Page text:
Zero bits are transmitted by holding the bus low for at least 60s. Bits must be spaced at least 61s apart (leading edge to leading edge). There is no specified maximum time between bits.

Data is read from the device when the Bus Master places a one bit on the bus to define the start of a receive bit time. If the addressed device is attempting to transmit a one, the device will leave the bus tri-stated and the bus state will return immediately to a high state. If the device is attempting to transmit a zero, it will hold the bus at a low for at least 30s. In essence, a bit is read by holding the bus low for approximately 1s, then reading its value between 14s and 29s later.

Example implementation
This section describes an example implementation of the Dallas 1-wire protocol. The examples do not perform CRC or other error checking, to keep them simple and clear. Examples of both single I/O port and capture register/timer implementations are included. The ultimate object of these routines is to provide several fundamental functions for use by higher level routines to implement the 1-wire protocol. This will allow high level routines that communicate with particular 1-wire devices to be ported with little effort to platforms that use different I/O methods to the 1-wire bus. These common routines include:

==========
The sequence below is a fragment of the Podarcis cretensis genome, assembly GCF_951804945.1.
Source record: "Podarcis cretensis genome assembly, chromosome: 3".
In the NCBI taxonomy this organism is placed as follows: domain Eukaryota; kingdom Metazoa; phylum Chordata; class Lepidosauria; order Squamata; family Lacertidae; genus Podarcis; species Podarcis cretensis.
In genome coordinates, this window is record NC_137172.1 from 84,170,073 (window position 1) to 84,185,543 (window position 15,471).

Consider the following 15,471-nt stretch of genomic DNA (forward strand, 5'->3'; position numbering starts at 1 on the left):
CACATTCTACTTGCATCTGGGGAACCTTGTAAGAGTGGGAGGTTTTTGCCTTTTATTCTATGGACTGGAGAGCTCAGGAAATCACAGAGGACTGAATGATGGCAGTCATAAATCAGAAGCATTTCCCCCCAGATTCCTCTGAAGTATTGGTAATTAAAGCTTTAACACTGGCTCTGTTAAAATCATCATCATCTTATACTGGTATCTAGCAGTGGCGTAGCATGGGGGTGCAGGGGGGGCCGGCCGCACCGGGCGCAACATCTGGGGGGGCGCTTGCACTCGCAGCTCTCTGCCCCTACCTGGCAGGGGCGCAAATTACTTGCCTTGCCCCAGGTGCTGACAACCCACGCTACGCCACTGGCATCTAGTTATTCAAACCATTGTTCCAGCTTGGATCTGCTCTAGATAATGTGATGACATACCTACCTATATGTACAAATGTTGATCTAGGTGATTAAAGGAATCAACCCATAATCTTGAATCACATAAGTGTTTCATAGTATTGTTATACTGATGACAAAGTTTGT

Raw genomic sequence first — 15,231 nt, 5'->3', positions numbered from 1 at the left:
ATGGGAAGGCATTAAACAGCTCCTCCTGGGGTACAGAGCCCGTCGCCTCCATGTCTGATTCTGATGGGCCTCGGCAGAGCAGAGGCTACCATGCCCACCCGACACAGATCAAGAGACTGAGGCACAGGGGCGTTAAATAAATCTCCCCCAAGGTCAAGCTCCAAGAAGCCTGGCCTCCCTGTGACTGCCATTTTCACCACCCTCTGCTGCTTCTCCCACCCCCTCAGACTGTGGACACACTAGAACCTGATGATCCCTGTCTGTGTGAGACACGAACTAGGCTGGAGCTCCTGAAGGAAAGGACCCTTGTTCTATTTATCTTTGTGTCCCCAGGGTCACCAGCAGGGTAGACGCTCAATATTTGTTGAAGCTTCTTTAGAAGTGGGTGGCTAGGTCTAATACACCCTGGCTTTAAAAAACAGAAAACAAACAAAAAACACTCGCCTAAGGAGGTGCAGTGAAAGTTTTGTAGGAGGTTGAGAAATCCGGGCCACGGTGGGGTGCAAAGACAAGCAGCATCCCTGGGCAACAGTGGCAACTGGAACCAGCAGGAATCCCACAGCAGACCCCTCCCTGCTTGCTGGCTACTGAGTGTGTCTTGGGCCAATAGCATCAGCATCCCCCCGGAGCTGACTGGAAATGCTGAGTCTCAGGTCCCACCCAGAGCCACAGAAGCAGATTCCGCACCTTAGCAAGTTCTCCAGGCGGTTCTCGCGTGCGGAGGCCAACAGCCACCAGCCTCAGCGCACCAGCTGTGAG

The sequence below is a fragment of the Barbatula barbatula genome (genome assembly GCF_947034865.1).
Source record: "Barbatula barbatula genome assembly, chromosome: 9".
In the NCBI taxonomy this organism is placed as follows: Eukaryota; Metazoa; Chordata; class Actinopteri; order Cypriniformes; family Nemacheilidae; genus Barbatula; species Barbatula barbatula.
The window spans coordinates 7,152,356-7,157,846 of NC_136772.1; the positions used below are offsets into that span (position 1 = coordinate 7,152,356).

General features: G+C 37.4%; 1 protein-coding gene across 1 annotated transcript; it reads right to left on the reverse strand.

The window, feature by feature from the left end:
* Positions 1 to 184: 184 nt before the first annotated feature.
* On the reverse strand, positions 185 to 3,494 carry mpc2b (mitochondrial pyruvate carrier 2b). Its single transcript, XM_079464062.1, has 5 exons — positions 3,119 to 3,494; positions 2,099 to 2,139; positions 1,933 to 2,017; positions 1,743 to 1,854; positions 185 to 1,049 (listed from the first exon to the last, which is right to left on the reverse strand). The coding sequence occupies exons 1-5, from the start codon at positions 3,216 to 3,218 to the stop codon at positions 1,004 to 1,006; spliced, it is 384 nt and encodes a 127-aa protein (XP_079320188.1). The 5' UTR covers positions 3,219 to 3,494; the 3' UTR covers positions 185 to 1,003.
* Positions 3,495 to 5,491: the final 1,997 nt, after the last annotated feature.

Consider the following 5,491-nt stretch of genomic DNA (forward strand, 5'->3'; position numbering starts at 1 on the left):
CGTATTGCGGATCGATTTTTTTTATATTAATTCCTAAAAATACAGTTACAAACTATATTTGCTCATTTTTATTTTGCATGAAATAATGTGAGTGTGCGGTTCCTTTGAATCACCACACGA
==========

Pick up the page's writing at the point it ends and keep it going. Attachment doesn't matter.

• ow_reset()-performs bus reset and presence pulse detection
  • ow_read_bit()-writes and reads a single bit on the 1-wire bus
  • ow_read_byte()-reads an 8-bit byte from the 1-wire bus
  • ow_write_byte()-writes an 8-bit byte to the 1-wire bus

In addition to the above functions, the single I/O port method also requires the function ow_delay() which provides delays of 1s to 960s in increments of 1s. The capture register/timer implementation requires the implementation of the function ow_read_var(), which provides bit read and write timing.

Single I/O port function implementation
An example implementation of the ow_delay() functions is shown in Listing 1. This function will have to be modified for each individual hardware platform to match the specific architecture, but the fundamental concepts remain constant. Initially, the timer is placed in a hold mode so that counting is stopped. The number of microseconds for the desired delay is then scaled appropriately to the rate at which the counter will decrement when running. Finally, the counter is started in a “count down” mode and the routine stays in a tight loop until the count reaches a zero value.